• Lori Christensen says:

    I’m just 2 years into this thing called a wheelchair and so traveling is still very new to me. Like most of the others who have replied, I’ve run into stumbling blocks such as the beds not accommodating my hoyer lift, the room space not being adequate to have both my power chair and the hoyer lift safely and…the list goes on and on. Recently, however, I had to make a trip to Denver for medical care and accidentally found a one-of-A-kind motel. The staff, when I called, not only were positive about their rooms being truly accessible, the proceeded to educate me as to why/how they were accessible. The owner of the hotel actually made sure there was room for all the equipment and the space under the beds in some of the rooms was deliberately raised to allow access for the hoyer lifts. The only thing I don’t like is that the rooms are on the 2nd floor…but they deliberately didn’t have guest rooms on the bottom floor. Because I’m not sure I can post the name, I’ve deliberately posted it at the end of this post. Thank you, Woolley’s Classic Suites at the Denver International Airport for thinking of me and others like me. Your hotel truly is one-of-a-kind!

  • Hey!

    So, glad to find this post.
    Yes, I must say that its very difficult for wheelchair user to travel all around the word.

    After reading the post post I must say that one thing that wheelchair users keep in mind is that before you even think about traveling somewhere new, use the magical powers of Google to locate a wheelchair repair shop in your desired destination city.

    And these tips are really appreciable and helpful to every one.
    Keep doing good work.
    God Bless U!

  • Thank you for the information , we ‘ll try the hotel message here hopefully we can be a pleasant holiday . Have a good vacation.
    Hotel di Lembang recently posted…Hotel di Lembang Bintang 4, Informasi Daftar Alamat, Tarif dan Lokasi HotelMy Profile

  • Our visitors really need this way , this way really helped us find the best hotel for our vacation accommodations . indeed each hotel booking sites but to compare a decent price we hard to find the best sites are trusted. I hope in this way can help us tourists.
    Hotel Murah di Jogja recently posted…Daftar Hotel Murah Di Daerah Gejayan Jogja Paling Banyak Diminati TravelersMy Profile

  • Abel Tewolde says:

    Hi Cory!!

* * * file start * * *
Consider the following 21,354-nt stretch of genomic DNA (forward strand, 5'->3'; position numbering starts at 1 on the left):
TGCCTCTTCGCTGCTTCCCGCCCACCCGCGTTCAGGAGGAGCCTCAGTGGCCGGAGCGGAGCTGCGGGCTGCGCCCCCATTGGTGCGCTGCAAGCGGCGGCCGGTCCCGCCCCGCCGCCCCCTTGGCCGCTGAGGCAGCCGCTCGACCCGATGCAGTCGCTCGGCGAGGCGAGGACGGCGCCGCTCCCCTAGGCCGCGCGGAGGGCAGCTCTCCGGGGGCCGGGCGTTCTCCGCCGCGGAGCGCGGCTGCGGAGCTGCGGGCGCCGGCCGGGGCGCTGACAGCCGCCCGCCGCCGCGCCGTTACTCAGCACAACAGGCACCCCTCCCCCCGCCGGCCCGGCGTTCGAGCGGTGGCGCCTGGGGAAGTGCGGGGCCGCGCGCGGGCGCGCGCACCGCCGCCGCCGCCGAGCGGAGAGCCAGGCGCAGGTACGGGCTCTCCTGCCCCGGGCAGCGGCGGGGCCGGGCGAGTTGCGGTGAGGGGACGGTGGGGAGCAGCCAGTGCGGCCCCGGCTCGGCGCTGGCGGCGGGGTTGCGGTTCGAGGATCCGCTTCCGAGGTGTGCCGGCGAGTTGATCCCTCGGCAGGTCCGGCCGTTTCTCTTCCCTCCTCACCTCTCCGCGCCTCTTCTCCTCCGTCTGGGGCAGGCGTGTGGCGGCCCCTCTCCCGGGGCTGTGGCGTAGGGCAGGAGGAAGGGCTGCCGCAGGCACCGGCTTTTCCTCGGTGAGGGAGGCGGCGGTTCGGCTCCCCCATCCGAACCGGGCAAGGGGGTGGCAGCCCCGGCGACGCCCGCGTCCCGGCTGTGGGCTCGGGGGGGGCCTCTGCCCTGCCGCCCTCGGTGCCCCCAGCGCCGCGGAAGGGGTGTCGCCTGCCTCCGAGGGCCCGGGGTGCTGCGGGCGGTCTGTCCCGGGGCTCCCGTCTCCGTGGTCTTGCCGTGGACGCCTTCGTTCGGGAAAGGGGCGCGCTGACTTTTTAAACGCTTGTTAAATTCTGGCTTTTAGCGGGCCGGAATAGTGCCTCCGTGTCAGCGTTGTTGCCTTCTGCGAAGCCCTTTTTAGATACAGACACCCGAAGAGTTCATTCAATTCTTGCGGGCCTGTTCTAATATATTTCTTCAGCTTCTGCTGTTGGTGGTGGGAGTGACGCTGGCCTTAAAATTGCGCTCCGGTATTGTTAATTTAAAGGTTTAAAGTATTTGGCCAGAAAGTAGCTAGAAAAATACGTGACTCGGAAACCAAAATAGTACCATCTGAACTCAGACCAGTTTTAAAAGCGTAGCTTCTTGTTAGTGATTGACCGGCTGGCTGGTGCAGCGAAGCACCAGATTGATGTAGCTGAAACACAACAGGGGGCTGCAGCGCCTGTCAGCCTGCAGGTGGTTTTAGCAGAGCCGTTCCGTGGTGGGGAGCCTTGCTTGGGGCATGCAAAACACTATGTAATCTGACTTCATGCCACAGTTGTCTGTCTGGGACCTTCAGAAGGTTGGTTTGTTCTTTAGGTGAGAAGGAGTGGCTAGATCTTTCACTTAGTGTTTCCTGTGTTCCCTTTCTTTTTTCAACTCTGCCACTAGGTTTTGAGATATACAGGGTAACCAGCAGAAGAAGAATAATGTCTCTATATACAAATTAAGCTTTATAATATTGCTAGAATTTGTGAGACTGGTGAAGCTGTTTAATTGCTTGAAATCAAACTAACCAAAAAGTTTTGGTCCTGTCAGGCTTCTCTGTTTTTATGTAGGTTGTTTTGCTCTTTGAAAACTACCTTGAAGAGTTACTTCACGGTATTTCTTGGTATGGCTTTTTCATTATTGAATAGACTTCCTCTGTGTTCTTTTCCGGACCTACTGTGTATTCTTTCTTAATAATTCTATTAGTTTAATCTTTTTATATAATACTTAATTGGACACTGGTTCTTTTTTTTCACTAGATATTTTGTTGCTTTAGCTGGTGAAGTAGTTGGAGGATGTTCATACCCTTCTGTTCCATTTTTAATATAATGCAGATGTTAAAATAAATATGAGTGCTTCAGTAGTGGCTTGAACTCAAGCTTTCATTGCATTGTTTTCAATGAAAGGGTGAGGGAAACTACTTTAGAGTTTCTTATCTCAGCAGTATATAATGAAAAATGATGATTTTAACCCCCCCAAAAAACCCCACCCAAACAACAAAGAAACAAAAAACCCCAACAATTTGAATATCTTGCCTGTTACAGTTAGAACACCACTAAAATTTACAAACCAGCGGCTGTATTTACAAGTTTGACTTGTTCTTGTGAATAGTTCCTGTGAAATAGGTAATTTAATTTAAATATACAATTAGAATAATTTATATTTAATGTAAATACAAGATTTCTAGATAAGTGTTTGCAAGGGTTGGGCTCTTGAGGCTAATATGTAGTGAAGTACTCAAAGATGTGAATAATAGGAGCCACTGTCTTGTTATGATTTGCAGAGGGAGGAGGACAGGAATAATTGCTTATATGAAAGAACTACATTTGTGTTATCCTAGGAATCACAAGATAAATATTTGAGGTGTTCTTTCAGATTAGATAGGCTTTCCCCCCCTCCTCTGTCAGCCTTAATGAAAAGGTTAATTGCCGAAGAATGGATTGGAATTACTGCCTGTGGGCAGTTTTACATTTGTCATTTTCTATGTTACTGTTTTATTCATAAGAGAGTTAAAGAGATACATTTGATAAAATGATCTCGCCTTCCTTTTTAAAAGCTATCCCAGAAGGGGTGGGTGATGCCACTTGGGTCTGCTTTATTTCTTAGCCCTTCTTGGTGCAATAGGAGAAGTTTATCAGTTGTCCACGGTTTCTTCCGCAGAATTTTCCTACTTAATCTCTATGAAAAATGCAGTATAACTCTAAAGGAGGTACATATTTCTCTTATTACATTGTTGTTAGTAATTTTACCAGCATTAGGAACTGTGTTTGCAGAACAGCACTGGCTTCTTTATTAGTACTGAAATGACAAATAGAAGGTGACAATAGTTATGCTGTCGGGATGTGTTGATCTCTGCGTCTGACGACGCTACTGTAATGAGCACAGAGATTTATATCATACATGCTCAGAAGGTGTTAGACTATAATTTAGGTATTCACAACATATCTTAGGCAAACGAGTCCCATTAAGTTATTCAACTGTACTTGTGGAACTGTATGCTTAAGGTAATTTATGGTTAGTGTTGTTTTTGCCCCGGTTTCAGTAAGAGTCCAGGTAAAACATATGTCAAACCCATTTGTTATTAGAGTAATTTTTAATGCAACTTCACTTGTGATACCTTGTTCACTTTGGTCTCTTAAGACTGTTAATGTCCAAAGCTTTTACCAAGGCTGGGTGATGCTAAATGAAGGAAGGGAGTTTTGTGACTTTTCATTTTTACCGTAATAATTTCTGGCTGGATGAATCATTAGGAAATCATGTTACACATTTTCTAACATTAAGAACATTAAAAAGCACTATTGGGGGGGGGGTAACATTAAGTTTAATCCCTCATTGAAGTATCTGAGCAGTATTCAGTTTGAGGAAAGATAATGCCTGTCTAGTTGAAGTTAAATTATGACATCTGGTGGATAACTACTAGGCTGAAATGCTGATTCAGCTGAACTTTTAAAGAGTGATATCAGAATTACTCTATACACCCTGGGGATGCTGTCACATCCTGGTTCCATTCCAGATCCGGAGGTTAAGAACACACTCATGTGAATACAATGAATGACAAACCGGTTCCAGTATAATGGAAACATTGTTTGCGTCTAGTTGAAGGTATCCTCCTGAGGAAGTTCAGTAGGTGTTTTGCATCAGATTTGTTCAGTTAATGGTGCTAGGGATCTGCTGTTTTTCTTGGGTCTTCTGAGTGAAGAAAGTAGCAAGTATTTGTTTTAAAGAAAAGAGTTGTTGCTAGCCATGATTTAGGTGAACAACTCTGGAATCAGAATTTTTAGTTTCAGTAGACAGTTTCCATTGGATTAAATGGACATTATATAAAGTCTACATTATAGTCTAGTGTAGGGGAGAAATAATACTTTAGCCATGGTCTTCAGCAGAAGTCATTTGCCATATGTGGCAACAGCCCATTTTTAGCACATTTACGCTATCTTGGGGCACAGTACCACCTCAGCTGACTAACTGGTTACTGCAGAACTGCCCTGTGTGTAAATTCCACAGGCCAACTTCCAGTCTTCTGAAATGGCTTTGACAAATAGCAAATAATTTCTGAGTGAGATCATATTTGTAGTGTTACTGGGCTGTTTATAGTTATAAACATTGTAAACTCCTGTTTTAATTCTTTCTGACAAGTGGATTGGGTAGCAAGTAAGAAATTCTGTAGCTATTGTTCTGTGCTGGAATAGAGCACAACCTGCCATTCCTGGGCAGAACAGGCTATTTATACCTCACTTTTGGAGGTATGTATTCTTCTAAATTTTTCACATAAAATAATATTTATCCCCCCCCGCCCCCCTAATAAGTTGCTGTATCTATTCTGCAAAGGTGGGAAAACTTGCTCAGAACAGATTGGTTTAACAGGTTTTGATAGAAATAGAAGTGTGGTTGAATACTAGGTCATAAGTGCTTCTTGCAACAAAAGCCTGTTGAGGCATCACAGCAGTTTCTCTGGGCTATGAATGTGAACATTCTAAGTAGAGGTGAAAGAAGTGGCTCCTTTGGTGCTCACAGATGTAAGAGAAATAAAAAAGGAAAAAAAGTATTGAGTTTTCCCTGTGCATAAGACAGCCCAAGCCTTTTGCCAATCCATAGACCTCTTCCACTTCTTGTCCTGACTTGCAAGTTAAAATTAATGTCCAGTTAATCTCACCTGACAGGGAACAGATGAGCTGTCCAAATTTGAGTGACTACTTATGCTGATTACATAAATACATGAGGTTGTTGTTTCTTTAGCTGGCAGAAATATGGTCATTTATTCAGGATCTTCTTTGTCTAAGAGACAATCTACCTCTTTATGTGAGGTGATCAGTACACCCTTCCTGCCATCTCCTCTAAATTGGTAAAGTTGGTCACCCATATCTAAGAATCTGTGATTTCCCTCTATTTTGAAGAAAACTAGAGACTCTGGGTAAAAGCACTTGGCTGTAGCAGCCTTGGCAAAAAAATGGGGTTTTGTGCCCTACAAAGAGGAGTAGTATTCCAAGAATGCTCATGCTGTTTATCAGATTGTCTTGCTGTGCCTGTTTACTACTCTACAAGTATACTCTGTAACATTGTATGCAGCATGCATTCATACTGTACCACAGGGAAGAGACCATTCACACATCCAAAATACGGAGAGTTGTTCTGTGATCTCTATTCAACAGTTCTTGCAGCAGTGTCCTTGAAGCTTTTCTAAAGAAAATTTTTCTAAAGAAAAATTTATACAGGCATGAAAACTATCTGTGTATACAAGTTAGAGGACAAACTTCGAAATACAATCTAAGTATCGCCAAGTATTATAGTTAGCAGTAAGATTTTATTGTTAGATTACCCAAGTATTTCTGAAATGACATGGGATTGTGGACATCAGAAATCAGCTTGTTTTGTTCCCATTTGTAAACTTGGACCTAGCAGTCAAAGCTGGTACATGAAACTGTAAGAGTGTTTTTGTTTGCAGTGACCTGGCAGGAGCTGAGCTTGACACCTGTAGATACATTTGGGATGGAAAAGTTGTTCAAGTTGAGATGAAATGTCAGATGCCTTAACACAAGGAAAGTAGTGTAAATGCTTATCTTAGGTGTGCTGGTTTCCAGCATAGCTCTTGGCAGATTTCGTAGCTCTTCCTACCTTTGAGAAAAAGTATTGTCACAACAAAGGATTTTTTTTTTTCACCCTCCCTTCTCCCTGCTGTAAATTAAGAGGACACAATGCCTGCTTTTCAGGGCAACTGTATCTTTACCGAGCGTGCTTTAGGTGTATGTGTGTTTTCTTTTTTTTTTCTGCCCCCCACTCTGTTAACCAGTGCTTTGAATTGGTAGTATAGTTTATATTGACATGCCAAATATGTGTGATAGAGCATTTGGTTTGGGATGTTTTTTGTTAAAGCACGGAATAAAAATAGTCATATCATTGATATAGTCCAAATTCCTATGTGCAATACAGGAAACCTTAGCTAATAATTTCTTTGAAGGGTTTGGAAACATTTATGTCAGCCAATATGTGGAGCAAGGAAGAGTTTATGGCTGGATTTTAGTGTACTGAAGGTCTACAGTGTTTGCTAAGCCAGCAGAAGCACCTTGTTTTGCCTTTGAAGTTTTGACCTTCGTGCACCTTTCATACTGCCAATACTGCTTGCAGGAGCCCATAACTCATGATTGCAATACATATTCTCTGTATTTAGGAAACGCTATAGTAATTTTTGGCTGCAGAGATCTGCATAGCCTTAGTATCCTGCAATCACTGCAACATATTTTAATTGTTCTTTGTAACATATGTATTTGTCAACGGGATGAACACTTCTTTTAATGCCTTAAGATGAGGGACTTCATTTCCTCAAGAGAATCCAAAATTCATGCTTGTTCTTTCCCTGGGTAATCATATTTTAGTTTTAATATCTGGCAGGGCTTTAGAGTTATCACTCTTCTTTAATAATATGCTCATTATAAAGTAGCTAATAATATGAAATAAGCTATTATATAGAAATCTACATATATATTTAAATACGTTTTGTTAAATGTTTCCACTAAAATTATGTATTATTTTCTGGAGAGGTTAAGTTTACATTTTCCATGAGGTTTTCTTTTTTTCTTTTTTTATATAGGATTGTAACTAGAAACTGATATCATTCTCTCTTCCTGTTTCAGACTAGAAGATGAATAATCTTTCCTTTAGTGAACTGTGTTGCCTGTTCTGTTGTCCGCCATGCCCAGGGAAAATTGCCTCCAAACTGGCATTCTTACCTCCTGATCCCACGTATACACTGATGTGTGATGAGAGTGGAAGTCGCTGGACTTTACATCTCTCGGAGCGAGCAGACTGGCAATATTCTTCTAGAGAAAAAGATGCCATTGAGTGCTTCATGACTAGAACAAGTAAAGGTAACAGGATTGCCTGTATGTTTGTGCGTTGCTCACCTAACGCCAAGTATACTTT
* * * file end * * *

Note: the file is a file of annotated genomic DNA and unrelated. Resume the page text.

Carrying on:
This is great information! This is an incredibly detailed and useful itinerary and post, this would be super useful to wheelchair users, fantastic work! You describe each and every thing briefly and i really appreciate your article.I think its not just easy to go on beds that are too high so you need to ask for all facilities before booking the hotel room. I like the suggestion of browse online. Internet is the best way to find the hotel of your choice. I do agree with you that we should call the hotel for more queries. Thanks for sharing this article with us. I will look forward for more information.
    Have a nice day ahead.

  • Gilbertmeyr says:

    Thanks for the tips..You have some great tips here for finding the best deals on hotels. I agree with you, phoning the hotel directly is a great idea. I have heard that before, that hotels give you discounts to beat the online price.
    Though it is a great idea to look at packages, as well as be able to find the options where you can actually save when finding flights, then find the place to stay.
    Keep posting…

  • Anne says:

    Hi. A family member in a wheelchair will be staying at a hotel. She uses a portable hoyer lift for transfer into and out of a bed. The lift requires 4.5 inches height and 34 inches in depth. The proposed hotel has an accessible room and roll-in shower, but the bed has a frame under it that will not permit the use of the hoyer lift. Has anyone tried to use bed risers or some other system to raise the bed so that a hoyer lift can fit under the bed? Thanks for any help you can provide.